Gabrielle Union Teams with Knix to Bring Awareness to Menstruation, Menopause and Everything in Between (Exclusive)

In a candid sit-down with PEOPLE, Union opens up about advocating for women's health through her empowering new Knix campaign (plus, wait till you see the photos!)

<p>Nino Munoz for Knix</p>

Nino Munoz for Knix

If you're one of the 21.6 million people who follow Gabrielle Union on Instagram, you know she's the rare celeb who isn't afraid to reveal her real self.

Whether it's embracing her natural texture and grays in a hair tutorial or putting on a family fashion show in her living room with husband Dwyane Wade and 5-year-old daughter Kaavia James, the actor, entrepreneur and advocate has built her platform on honesty and humility, with a side of style inspiration (we're still talking about her Oscars look).

Now, Union, 51, is lending her candor and wisdom as the new global brand ambassador for intimate and apparel company Knix, which just launched its newest innovation with a range of leakproof, ultra-thin, no-show underwear.

To hear Union tell it, teaming with the brand for its latest “Knix for Life" campaign really resonated with her own desire to break down the stigmas and taboos surrounding women's health.

"The great thing about Knix and the great thing about where I'm at in life is that I want open communication, love, acceptance, resources and answers at every stage of my life, not just when I'm young and shiny," Union tells PEOPLE in an intimate sit-down about the partnership. "We need brands that are going to grow with us as we change and our bodies change and as life changes. And Knix is one of those companies, they are uniquely qualified to stay with us for the long haul."

<p>Nino Munoz for Knix</p>

Nino Munoz for Knix

Union, who first collaborated with Knix on its Life After Birth book in 2021, strips down to the brand's new leakproof ultrathin bikini underwear for the campaign, telling PEOPLE that products that pack extra protection are important at all stages.

"I like that Knix is with you from 13 to menopause and beyond," she shares. "You might discover that you have endometriosis or fibroids or cysts and those crazy periods that feel like hemorrhages, Knix is with you then. You have a baby. Nobody talks about the postpartum fun that is leaving your body for a minute. You need them then too. And when you go into perimenopause and your periods are 30 days — all the different reasons why people at different points in their lives will need a company to grow with them, not judge them and not focus their marketing dollars somewhere else, because our needs never really ends."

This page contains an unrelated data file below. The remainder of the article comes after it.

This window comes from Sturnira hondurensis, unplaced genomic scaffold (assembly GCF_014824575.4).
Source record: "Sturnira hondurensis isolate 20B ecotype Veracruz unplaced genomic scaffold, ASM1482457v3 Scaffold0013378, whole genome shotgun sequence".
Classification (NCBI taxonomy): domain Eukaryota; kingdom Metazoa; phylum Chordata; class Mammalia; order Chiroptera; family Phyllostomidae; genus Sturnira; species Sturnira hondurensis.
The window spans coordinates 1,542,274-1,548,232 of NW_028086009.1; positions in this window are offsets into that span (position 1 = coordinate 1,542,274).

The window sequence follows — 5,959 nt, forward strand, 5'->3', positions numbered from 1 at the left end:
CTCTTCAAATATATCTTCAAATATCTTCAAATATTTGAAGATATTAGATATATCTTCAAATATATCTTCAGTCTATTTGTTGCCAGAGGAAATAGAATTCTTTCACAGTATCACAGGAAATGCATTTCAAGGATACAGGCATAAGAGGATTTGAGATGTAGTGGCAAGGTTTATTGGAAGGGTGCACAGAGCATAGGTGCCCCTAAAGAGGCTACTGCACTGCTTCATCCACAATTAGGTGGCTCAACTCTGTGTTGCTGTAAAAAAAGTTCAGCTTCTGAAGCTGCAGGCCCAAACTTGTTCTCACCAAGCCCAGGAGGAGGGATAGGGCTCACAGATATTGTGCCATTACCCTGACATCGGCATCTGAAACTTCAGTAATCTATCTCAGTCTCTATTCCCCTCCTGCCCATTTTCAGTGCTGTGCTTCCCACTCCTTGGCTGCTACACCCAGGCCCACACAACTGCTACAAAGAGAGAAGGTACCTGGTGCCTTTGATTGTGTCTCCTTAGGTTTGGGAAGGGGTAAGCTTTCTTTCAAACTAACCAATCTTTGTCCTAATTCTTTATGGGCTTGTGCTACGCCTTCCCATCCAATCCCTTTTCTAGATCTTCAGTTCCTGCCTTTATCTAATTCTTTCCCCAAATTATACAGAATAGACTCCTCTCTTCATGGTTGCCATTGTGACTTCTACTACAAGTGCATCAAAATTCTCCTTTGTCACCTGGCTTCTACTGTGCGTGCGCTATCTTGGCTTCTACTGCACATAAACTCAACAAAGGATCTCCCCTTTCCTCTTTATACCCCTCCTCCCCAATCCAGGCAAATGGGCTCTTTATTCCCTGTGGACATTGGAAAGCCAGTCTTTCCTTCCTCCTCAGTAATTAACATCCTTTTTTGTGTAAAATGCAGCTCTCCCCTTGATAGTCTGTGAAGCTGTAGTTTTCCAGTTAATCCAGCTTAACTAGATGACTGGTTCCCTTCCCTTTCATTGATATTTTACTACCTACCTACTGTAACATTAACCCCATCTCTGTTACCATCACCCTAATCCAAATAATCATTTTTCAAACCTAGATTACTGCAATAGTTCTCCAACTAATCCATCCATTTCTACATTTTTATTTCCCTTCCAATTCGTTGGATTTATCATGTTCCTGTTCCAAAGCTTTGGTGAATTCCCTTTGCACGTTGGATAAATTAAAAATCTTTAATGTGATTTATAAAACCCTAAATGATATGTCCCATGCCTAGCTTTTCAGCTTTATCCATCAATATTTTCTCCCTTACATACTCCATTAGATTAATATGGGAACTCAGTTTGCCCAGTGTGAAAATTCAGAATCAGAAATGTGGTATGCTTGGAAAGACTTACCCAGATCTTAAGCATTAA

Related: Gabrielle Union Is 'Feeling Herself' in Glam Gown and Mega Bling Alongside Dwyane Wade at the 2024 Oscars

For Union, the partnership holds even deeper meaning as she grew up in an environment where her family did not talk openly about periods or the changes women go through.

"My parents just thought, 'She's smart so she must know. We don't really need to have a full on discussion,'" Union tells PEOPLE. "I was depending on other 11, 12, and 13 year olds — that's kind of how I fumbled my way through. I'm 51, but I remember all the times that I leaked in middle school and how mortifying that is. I think every person who's had a period has those moments that you remember vividly where you were, who saw it, was there a jean jacket or a sweatshirt to wrap around your waist. The humiliation of the proof that you have a period."

<p>Nino Munoz for Knix</p>

Nino Munoz for Knix

Union says her knowledge of the female reproductive system was so limited, she thought "babies came from your urethra."

"I remember the first time I was at a swim club and I got my period and I'm like, 'well, I can't swim.' And my peers said, 'use a tampon,' and I was like, 'I'm a virgin!,'" she recalls. "Just misinformation on top of misinformation. That was the day I discovered it was the other hole. You just don't know until you know."

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In her household, transparency is key. She's already having these conversations openly, and wants her family to feel comfortable talking about their health and needs.

"My mom is going to be 77 and she tells stories [I've never heard]. I don't want to learn about you at 77, I could have had a whole different relationship with you had I gotten these stories and this information and your fears, your hopes, your dreams when I was growing up," Union says. "I want Kaavia [5] and Zaya [16] to know me, not the illusion of what I want them to think."

Related: Dwyane Wade, Gabrielle Union and Daughter Zaya Kick Off 'College Visits Season' with Fun-Filled Campus Tour

Union adds that it took her decades to reach the kind of inner confidence that she's trying to instill in her girls.

"It was around my early to mid 40s where I stopped caring about pleasing everyone, being a master to everyone but myself," she says. "It gets you nowhere but feeling resentful and angry and frazzled, and I let it go. I just got more in tune to my needs, my wants, my desires, my thoughts and they were seen and understood and it attracted what it was that I truly wanted."

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